CHICAGO (Reuters) - Two of the largest U.S. mortgage servicers have said they will resume home foreclosures, but a big-city sheriff has news for them: he won’t enforce their foreclosure evictions.
The sheriff for Cook County, Illinois, which includes the city of Chicago, said on Tuesday he will not enforce foreclosure evictions for Bank of America Corp, JPMorgan Chase and Co. and GMAC Mortgage/Ally Financial until they prove those foreclosures were handled “properly and legally.”
Bank of America, the largest U.S. mortgage servicer, and GMAC, on Monday both announced rollbacks from their foreclosure moratoriums.
The announcement by Cook County Sheriff Thomas Dart comes after weeks of damaging accusations of shoddy paperwork that may have caused some people to be illegally evicted from their homes.
“I can’t possibly be expected to evict people from their homes when the banks themselves can’t say for sure everything was done properly,” Dart said in the statement.
“I need some kind of assurance that we aren’t evicting families based on fraudulent behavior by the banks. Until that happens, I can’t in good conscience keep carrying out evictions involving these banks,” he added.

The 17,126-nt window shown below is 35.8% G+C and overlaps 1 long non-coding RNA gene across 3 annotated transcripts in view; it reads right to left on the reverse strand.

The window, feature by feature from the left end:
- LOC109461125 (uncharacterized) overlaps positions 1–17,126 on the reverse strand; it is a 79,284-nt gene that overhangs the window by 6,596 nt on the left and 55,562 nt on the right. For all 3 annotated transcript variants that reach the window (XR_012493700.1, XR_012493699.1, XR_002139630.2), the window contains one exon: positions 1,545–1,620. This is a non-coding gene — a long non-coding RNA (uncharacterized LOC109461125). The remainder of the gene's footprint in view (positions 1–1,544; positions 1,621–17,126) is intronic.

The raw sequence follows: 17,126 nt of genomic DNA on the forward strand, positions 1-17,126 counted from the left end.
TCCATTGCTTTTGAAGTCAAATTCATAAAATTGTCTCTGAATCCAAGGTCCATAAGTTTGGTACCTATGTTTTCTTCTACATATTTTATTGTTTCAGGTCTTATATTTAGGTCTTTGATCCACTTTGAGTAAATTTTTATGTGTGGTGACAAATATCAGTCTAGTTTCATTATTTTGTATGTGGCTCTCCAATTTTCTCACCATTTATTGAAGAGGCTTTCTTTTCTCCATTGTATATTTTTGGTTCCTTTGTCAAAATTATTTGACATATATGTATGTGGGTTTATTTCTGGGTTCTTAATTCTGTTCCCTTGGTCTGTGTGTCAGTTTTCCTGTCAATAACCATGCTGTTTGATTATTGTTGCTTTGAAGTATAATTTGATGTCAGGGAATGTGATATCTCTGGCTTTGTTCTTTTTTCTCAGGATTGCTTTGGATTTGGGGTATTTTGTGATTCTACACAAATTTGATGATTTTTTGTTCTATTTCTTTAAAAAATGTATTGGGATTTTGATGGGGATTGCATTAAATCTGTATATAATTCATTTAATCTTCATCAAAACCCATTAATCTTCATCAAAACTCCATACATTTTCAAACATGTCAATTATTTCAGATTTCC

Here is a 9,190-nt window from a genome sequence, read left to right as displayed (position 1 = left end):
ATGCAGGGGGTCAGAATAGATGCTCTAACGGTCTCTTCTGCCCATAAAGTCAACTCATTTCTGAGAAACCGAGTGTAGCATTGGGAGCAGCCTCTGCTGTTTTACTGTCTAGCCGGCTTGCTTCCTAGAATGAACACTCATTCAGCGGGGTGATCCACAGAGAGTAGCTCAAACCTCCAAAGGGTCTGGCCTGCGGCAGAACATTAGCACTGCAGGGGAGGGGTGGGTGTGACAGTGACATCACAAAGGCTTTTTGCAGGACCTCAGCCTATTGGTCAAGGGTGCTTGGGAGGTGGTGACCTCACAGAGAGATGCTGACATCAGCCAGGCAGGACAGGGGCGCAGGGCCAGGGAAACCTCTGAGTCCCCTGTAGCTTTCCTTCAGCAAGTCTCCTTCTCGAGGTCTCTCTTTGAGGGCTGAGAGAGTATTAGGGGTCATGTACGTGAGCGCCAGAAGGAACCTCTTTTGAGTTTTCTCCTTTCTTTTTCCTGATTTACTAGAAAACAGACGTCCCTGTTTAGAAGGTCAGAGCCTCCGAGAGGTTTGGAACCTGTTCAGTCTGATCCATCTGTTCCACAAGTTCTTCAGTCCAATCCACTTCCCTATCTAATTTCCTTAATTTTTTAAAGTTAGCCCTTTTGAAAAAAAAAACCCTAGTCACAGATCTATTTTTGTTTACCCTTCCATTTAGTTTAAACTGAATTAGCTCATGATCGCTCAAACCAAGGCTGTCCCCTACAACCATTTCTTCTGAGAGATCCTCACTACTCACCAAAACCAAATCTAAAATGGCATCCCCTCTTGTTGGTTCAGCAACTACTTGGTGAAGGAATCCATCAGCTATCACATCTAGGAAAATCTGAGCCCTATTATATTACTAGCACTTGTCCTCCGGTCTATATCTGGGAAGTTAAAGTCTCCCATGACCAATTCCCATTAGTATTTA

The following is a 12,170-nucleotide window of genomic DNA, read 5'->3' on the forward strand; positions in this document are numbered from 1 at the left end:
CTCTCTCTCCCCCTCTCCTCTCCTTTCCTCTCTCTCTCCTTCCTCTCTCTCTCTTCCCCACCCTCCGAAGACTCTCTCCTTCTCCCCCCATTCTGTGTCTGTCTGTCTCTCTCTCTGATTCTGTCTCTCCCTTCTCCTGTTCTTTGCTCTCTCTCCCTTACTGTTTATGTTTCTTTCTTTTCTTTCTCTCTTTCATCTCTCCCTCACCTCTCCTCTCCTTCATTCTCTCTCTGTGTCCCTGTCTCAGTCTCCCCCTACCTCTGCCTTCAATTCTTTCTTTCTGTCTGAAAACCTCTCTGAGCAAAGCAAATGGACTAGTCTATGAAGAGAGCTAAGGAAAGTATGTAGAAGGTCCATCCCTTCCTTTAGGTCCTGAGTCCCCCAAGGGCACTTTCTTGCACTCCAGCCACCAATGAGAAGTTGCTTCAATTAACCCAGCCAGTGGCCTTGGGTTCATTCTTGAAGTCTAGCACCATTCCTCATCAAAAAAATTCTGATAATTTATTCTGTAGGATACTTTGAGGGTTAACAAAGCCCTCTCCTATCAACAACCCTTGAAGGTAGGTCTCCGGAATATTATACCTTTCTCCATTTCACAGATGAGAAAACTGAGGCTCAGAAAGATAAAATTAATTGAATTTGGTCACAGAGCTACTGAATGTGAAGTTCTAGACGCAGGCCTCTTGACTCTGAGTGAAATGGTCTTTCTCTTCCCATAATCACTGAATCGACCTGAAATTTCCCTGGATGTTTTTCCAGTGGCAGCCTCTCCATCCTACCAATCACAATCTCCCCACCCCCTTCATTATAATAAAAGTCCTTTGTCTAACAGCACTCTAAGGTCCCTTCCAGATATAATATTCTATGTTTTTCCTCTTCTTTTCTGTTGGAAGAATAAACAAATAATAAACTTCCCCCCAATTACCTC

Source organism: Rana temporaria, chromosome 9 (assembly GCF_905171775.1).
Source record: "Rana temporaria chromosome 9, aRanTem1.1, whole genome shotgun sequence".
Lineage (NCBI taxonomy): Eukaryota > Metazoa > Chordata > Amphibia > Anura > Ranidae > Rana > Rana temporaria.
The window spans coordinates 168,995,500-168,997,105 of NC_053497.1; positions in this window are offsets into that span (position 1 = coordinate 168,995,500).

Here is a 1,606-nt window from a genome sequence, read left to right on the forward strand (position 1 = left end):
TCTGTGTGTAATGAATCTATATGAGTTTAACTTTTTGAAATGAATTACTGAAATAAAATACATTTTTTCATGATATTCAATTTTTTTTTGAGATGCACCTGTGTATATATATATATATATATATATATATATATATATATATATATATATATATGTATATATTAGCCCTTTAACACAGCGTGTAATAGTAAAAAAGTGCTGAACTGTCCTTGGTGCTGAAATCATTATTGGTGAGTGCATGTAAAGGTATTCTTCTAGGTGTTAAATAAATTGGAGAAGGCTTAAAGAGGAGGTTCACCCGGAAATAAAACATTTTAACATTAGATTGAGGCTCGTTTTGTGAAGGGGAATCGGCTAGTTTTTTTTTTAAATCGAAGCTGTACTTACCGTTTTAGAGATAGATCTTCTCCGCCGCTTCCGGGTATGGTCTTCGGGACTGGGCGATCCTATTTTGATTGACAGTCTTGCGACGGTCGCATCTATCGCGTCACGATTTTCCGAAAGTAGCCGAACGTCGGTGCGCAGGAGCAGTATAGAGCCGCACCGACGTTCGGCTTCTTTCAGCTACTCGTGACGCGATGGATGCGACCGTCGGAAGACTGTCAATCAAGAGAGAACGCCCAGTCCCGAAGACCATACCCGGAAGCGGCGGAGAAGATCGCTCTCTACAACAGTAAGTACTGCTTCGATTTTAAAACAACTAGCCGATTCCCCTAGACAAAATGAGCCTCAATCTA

Bank of America, GMAC and JPMorgan Chase along with their subsidiaries, make up around a third of the roughly 3,700 eviction orders filed at the Cook County sheriff’s office, the statement said.
The foreclosure controversy, which has drawn public outrage and sparked government probes, has threatened bank earnings and the health of the fragile housing market.
Two years ago Dart refused to carry out foreclosure evictions in cases where renters apparently had not been informed that they were about to be evicted from buildings in which their landlords had fallen into foreclosure.
Some 20 Cook County sheriff’s deputies execute around 14,000 foreclosure and rental eviction notices every year.
Reporting by Nick Carey, editing by Leslie Adler
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